If he becomes prime minister, People’s National Movement (PNM) leader Dr Keith Rowley promises to be accessible to manufacturers and the rest of the business community.
You are here
Will nanorobots provide a cure for cancer?
Earlier this year, researchers from Chonnam National University of Gwangju, South Korea reported that they had created a nanorobot that is capable of delivering cancer treatment to targeted tumours. A nanorobot ranges in size from 0.1 nanometre to 100 nanometres. A nanometre is one billionth of a metre. This nanorobot or “Bacteriobot”, as it is called, is a genetically modified non-toxic salmonella bacteria.
It is attracted to the chemicals released by cancer cells, going directly to the tumours and releases the medication stored within; thereby providing directed treatment. This represents significant improvement over the traditional treatments of chemotherapy and radiation therapy, which impact both healthy and cancerous cells and tissues.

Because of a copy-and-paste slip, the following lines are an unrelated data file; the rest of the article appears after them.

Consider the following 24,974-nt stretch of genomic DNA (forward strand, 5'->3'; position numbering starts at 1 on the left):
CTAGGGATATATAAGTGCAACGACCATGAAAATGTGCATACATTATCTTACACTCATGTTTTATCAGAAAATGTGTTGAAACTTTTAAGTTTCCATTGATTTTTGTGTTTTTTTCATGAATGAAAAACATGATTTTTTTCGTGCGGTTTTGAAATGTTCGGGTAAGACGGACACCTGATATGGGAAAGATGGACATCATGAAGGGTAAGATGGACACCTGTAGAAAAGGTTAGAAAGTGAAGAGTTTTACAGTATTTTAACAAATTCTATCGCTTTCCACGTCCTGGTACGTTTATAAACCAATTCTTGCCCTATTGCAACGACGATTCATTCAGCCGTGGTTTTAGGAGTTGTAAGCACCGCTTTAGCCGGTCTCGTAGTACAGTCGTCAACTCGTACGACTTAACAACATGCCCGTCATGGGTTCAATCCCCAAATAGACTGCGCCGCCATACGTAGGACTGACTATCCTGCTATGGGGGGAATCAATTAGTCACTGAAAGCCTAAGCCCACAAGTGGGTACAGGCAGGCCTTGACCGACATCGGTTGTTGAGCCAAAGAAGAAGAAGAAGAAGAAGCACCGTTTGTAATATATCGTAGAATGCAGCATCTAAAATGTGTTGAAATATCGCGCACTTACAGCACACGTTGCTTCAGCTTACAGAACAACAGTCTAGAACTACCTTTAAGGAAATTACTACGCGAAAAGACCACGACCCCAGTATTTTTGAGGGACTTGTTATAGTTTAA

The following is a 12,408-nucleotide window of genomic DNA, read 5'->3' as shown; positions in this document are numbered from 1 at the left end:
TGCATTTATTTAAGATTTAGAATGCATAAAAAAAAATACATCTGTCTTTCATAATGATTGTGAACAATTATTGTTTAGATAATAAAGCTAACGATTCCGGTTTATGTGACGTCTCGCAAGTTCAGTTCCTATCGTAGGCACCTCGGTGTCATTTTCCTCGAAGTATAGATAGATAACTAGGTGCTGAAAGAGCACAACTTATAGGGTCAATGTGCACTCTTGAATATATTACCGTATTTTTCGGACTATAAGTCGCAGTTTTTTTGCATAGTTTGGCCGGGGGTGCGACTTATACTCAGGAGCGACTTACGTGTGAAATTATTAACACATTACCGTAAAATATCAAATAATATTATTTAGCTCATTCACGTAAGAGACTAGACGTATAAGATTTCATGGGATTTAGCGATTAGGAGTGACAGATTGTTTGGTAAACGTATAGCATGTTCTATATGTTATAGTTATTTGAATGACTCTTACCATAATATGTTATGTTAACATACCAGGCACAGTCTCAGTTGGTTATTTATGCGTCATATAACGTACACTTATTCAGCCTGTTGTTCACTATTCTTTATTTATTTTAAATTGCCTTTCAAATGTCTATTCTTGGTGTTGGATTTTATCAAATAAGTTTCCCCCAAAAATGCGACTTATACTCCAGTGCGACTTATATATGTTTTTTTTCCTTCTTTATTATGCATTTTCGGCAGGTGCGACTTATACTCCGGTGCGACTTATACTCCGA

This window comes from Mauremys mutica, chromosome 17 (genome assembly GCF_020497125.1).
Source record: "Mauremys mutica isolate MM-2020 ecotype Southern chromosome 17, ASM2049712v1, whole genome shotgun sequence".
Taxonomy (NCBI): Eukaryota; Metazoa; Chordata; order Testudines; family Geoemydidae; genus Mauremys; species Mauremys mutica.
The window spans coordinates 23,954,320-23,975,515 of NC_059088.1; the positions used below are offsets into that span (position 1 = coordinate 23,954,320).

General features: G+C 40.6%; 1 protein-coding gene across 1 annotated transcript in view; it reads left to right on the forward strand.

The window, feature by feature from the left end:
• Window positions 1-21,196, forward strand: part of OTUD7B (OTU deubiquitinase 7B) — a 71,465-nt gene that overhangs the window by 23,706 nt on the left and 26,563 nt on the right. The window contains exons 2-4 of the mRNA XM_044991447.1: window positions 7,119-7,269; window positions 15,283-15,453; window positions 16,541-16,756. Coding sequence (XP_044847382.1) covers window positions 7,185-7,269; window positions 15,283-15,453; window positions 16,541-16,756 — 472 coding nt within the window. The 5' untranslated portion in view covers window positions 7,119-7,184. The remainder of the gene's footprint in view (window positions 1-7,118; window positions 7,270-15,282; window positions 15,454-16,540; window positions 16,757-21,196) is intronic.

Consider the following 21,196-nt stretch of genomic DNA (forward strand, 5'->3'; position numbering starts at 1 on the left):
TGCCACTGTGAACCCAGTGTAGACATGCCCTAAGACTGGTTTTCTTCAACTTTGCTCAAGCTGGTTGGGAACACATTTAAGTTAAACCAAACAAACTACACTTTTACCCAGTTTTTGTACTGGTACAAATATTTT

This new technique has been tested on mice and has been shown to target breast and colorectal cancers. Extensive clinical trials are a prerequisite before it can be approved for human use. As the technology has been patented in the USA, Europe and Japan, one expects the testing to move into the clinical phase in the not too distant future. Using DNA-based nanorobots to treat illnesses, including cancer, is being actively researched by several universities and institutions worldwide.
User comments posted on this website are the sole views and opinions of the comment writer and are not representative of Guardian Media Limited or its staff.
Guardian Media Limited accepts no liability and will not be held accountable for user comments.
Guardian Media Limited reserves the right to remove, to edit or to censor any comments.
Any content which is considered unsuitable, unlawful or offensive, includes personal details, advertises or promotes products, services or websites or repeats previous comments will be removed.